“A lof of my friends were doing it, so I decided to join too,” he said.
A modern high school with a large, open surrounding area has provided Crown Point with top of the line academic possibilities and a sports complex with a thoroughfare named “Bulldog Drive” has helped instill Bulldog pride in the community.
It seems wherever one looks in Crown Point, there will be some reference to “Bulldog Nation,” “Bulldog Country” or a statue of the school’s mascot. Memory Keepers, a local business downtown that specializes in personalized gifts, plaques and awards, is the source of many of the Crown Point High School gear residents wear as often as possible.
“Lets just say I like to support the High School,” said store owner Marge Brauer as she pointed at a room full of CPHS memorabilia at the back of her store she calls “The Cage.”
“We do have a large selection of Bulldog gear that is quite popular,” she said. “I think what we do here adds to the great hometown atmosphere and positive attitude of everyone in town.”
“The Cage” has T-shirts, hats, sweatshirts, licence plate holders and stickers donning the Bulldogs’ logo and/or mascot. Another section of “The Cage” is called ‘Crown Point Memorabilia,’ where customers can purchase gifts related to the city outside of the high school with many courthouse related gifts available.
When asked what she likes the most about the town she has done business in for more than a decade, Brauer said “the quaintness of the square.” But while quaint and offering the small town friendliness Crown Point residents are proud of, the downtown square features an active local, small business in almost every door on Clark, Court, Joliet and Main streets.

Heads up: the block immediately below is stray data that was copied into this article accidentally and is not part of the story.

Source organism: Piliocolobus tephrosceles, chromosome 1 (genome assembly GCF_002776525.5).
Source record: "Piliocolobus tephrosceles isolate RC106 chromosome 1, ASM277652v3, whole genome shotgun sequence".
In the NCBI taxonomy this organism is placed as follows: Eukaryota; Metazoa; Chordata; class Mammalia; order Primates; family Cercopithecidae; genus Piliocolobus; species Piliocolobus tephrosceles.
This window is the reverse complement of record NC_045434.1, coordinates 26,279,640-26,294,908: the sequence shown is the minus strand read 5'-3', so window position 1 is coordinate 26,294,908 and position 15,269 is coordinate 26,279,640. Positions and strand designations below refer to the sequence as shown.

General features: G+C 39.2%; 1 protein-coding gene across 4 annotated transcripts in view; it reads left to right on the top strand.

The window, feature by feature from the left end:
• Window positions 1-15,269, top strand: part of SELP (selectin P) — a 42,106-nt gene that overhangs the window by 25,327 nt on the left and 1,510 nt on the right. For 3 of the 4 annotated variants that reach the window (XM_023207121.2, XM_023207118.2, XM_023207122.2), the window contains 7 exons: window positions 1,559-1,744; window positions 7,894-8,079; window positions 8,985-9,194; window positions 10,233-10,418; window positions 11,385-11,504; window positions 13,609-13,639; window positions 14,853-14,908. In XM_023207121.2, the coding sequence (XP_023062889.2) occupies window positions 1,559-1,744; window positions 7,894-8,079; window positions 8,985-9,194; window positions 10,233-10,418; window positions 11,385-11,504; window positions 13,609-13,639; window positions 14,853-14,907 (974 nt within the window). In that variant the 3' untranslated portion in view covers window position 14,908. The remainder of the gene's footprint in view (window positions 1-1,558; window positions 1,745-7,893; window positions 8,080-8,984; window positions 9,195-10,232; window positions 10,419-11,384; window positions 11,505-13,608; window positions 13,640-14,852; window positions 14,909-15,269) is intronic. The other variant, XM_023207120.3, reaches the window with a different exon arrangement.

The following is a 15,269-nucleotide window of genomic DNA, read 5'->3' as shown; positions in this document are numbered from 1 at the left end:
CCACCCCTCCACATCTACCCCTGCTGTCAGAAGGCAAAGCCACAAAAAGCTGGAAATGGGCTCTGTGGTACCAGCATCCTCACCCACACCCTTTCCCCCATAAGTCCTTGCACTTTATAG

“And more businesses are waiting in line to get here,” Lake County Sheriff’s Department Officer David Eichelberger pointed out while purchasing a customized license plate from Memory Keepers. “Marge (Brauer) is a great lady to come visit and get what you need. She does custom photo work for my squad car and it always looks good. Her willingness to accommodate is fantastic.”
Right around the corner from Memory Keepers is Sip Coffee House, 9 North Court St., a laid-back, perfect place to relax, read or give back to the community by participating in the “Suspended Coffee” program.
Kim Raines works at the coffee shop and is the sister of owner Rhonda Bloch. Raines says once in a while customers will order two coffees, “one for me and one suspended.”
The suspended coffees that have already been paid for accumulate and once in a while shop owners will hand them out to someone on the square who looks like they could use a cup of coffee.
“I know we are one of the first coffee shops in Indiana to be part of the Suspended Coffees, pay it forward initiative,” Raines said. “It is a nice gesture our loyal customers take part in. Good deeds like these happen more often than one would think.”
After taking a look at the local shops on the square, it isn’t too far of a trek to see some of the other more famous sites in Crown Point.